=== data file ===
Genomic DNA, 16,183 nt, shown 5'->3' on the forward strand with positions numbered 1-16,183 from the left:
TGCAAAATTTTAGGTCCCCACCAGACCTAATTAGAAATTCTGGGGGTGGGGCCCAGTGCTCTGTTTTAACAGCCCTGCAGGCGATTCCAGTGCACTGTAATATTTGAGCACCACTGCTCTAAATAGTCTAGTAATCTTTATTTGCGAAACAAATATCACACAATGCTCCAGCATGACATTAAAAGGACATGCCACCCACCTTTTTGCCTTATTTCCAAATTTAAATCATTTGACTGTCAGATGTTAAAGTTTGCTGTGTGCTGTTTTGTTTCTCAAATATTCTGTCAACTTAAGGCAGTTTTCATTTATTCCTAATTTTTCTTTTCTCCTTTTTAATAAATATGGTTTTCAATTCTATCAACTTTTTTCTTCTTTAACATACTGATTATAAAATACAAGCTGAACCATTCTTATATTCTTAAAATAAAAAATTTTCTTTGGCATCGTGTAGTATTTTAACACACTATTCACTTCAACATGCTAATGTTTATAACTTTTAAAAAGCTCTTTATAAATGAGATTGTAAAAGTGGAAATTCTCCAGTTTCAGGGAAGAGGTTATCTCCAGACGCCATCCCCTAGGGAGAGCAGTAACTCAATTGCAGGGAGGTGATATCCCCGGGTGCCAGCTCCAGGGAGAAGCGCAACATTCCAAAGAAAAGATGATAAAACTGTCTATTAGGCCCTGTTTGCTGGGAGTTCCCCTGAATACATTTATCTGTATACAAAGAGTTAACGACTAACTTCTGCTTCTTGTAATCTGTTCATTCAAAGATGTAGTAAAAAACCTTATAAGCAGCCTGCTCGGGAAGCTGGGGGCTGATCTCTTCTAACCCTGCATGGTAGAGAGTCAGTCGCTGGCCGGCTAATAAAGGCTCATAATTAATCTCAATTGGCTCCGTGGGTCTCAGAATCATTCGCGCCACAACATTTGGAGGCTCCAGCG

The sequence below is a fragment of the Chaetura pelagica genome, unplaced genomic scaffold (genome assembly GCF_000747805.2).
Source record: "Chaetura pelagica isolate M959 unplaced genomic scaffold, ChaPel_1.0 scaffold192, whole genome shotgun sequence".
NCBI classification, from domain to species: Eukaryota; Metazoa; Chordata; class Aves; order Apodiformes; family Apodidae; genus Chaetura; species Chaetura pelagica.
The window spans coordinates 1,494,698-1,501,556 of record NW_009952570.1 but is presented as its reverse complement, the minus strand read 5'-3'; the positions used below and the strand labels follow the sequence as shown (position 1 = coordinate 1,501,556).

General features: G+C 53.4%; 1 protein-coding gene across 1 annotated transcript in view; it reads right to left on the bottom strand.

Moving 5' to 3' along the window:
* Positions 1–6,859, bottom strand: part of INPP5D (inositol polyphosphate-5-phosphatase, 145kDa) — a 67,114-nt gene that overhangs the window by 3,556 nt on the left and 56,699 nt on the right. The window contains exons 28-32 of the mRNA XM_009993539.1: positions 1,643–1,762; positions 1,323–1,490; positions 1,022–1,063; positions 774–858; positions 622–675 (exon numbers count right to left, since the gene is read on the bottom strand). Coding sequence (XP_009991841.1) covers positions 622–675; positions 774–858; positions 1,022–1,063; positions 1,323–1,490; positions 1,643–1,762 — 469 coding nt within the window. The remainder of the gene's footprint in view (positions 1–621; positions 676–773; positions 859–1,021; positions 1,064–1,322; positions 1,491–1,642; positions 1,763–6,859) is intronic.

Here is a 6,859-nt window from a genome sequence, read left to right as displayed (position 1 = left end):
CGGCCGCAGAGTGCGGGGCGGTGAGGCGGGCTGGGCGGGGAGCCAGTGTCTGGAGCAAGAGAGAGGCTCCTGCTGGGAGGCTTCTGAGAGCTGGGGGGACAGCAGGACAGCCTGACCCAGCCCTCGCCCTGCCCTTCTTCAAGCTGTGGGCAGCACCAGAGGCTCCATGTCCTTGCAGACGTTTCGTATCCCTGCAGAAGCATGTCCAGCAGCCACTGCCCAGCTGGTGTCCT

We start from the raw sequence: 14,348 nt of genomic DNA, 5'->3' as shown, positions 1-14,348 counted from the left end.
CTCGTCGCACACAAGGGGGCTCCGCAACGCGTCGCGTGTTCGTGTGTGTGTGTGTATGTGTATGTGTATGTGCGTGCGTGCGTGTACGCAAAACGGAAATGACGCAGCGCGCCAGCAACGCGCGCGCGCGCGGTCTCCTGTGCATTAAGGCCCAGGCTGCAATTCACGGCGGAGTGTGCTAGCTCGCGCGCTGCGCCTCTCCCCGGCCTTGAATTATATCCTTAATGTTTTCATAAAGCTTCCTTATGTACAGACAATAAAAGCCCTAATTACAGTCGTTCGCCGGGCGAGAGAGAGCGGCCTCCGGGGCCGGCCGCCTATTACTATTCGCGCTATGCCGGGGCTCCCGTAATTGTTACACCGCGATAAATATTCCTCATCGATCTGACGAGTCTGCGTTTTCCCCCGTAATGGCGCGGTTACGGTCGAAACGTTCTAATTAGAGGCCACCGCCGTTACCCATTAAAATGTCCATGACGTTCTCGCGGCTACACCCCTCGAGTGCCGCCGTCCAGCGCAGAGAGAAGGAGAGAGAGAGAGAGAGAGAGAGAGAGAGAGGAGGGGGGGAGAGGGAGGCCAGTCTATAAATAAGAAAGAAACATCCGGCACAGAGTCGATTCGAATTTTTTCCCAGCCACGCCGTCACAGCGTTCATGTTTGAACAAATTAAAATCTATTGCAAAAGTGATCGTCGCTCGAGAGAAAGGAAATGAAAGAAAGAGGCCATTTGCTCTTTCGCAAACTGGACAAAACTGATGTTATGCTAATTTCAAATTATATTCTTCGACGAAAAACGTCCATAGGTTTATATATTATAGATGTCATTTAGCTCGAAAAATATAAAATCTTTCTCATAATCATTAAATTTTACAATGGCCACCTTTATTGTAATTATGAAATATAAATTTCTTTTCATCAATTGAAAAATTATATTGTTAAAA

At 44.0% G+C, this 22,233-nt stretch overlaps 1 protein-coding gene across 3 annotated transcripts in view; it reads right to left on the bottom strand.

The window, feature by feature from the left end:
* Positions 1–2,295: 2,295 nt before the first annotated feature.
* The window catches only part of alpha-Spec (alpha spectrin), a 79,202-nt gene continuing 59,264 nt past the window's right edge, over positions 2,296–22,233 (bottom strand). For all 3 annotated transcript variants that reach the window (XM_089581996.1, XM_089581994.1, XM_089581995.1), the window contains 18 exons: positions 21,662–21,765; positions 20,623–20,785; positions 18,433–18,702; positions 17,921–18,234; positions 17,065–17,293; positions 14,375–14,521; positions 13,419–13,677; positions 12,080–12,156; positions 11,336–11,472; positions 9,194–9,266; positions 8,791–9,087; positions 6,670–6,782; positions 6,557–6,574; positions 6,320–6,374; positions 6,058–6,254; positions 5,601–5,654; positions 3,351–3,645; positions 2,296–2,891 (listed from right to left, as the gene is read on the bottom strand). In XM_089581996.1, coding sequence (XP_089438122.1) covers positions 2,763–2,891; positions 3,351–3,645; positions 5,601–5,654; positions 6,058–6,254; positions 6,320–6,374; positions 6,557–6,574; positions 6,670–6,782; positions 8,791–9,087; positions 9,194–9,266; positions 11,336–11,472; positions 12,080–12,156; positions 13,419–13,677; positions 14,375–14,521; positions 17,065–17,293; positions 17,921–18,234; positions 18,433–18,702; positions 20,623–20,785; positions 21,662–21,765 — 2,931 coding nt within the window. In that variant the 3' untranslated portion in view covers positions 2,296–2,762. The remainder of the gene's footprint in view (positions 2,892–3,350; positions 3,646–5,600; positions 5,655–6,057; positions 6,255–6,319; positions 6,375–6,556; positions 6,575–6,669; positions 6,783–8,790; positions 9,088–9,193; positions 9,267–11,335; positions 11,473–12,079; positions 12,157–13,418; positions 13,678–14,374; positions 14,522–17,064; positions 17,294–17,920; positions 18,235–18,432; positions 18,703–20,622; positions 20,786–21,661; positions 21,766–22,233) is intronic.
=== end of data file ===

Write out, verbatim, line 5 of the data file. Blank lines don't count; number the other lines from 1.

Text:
NCBI classification, from domain to species: Eukaryota; Metazoa; Chordata; class Aves; order Apodiformes; family Apodidae; genus Chaetura; species Chaetura pelagica.